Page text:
Theme Courses Theme Events Theme Links


Making Courses

(Fall 2014) Studies in Renaissance Literature: Sequels and Series Publishing "The Making of a Broadside Ballad" (Graduate)
This course is designed as a sequel or extension of the course I taught last year in Winter '14 on early modern ballad culture and popular print. As the students and I explored making ballads in all their materiality, from ourselves making paper broadside sheets in UCSB's Art Studio, to learning the distinctive tricks that go into ballad writing, to fitting tunes to such texts (with the help of EBBA's ethnomusicologists), to setting type and printing our own self-created ballads on our own self-created paper at the UC-Riverside Print Shop, the entire class (instructor included) underwent a radical discovery. In a major way we came to understand that so much that is involved in the "making" of a printed artifact--especially of a single ballad sheet of printed, illustrated, and (as indicated in the printed tune title) sung text--influences our perception of what ballads "are" and how they would have been received in their own time. So much did our "makings" change our "interpretations," that we realized we had in a fresh and important way redefined the methods of research on print and material culture. We thus decided to publish our discoveries in a six-issue special series of the Early Modern Center's *emcImprint* (a new refereed, online journal produced by the EMC). Co-editing these special issues with myself are Professor Andrew Griffin and Dr. Carl Stahmer (EBBA Associate Director).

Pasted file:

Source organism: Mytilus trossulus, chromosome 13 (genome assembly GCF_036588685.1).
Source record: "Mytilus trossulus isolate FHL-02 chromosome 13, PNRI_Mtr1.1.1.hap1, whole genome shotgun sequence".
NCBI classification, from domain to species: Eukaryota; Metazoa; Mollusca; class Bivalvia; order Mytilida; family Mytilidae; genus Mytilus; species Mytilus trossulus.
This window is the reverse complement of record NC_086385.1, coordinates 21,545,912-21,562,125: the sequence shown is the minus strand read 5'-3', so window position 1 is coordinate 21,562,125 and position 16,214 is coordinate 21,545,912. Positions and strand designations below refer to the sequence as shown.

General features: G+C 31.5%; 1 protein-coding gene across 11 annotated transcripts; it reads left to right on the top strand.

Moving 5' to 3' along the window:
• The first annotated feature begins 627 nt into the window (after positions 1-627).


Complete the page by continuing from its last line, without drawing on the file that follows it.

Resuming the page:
Making Events

(2/27/2015) Making, Unmaking, and Remaking the Early Modern Era: 1500-1800
The EMC announces its fourteenth annual winter conference, and the theme for this year is Making. Our keynote speakers are Professor of English Patricia Fumerton (Santa Barbara) and Seth Low Professor of History Pamela H. Smith (Columbia).
   
(11/7/2014) Special Colloquium on the Commonplace Book w/ Deidre Lynch
SH 2510, 10 AM - 12 PM
   

Making Links

Back to Themes